girl show by Kristy Bowen
Black Lawrence Press, 2013; 60 pp
Reviewed by Rebecca Ligon
In her fourth full-length collection, girl show, Kristy Bowen dazzles and delights. Separated into three sections, Bowen’s poems are whimsical with a dash of darkness, conjuring images of blue tulle, a woman inside a wooden horse, hearts made of envelopes, and carnival curiosities. Commonplace activities are juxtaposed against those generally reserved for classic sideshow attractions: a Ouija board spelling out names, a mermaid tank, fortune tellers, and bird girls. girl show dwells upon the roles of mother and daughter, specifically a mother who is more beguiling enchantress than comforting maternal figure. This is most evident in “locks”:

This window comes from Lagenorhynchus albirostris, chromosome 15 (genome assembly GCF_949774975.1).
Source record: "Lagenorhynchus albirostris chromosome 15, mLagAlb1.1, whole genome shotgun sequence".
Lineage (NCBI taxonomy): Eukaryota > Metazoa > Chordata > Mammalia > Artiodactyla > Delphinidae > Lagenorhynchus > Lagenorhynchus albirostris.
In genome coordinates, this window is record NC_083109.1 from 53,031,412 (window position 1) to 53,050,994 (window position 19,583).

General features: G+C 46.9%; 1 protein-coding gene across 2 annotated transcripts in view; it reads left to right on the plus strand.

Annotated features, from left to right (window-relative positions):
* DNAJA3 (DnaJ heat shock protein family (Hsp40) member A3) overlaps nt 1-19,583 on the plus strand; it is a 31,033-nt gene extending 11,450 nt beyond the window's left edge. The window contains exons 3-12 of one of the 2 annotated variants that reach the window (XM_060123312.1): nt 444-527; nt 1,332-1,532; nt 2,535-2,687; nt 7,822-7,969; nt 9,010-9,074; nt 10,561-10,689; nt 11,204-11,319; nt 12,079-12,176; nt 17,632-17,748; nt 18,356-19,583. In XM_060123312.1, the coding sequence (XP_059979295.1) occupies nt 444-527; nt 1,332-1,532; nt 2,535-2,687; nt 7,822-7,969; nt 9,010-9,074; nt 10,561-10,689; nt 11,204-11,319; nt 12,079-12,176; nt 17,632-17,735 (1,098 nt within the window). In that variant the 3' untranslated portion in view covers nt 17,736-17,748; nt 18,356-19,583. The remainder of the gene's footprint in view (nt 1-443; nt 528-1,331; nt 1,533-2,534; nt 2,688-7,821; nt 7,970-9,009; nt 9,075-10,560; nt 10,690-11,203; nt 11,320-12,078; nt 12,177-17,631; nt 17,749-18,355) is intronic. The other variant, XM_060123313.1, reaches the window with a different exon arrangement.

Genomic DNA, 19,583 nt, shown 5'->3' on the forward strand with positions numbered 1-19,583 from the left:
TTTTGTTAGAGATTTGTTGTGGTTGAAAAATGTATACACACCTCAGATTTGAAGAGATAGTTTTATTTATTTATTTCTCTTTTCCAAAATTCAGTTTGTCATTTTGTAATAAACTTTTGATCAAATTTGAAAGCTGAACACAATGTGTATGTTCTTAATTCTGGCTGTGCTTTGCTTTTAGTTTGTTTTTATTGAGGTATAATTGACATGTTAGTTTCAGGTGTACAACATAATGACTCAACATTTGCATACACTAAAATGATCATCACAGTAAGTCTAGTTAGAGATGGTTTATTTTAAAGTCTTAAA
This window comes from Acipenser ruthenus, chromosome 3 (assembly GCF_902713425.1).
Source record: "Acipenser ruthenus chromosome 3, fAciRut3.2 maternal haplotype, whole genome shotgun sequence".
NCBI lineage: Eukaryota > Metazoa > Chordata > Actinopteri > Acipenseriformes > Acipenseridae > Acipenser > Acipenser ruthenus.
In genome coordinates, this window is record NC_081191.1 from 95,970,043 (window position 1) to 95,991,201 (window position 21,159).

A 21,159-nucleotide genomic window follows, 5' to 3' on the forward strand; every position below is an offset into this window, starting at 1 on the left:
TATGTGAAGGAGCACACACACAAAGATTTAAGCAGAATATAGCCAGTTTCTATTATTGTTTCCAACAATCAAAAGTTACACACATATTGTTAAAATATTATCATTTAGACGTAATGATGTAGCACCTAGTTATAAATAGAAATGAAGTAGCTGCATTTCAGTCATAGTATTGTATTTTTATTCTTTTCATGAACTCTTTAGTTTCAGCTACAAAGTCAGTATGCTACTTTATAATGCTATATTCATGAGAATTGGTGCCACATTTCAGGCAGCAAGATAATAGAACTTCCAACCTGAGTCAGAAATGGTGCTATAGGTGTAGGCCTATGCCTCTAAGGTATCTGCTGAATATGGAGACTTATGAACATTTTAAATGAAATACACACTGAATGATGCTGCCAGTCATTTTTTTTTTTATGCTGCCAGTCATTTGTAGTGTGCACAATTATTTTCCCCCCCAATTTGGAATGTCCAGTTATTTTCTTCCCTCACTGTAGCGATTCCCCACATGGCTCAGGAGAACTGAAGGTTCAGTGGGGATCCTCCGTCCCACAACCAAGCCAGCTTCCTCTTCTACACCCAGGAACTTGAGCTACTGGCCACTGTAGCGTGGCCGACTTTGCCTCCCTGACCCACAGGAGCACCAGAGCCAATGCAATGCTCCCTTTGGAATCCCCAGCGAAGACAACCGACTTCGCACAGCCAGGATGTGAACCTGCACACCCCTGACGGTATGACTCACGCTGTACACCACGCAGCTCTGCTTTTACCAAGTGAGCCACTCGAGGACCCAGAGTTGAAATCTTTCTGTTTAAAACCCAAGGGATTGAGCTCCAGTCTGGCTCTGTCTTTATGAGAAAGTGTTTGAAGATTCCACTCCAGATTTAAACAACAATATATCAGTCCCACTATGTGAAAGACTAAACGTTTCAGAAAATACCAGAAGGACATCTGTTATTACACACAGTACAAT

… In the pool hall,
most men know the inside of her mouth by
touch. Know the scent of her hair by the
approximation of daylilies. She opens
their bodies one after another in the dark,
holds sparklers in her teeth two at a time.
By morning, a suitcase floats the banks
of the river, empty except for shot glass
and a woman’s red heel.
Bowen’s poems entice and entertain, glimmering like sequins in the night. girl show examines family dynamics, domesticity, the human body as spectacle and attraction, and the real and surreal aspects of growing up in a world where nothing is as it seems.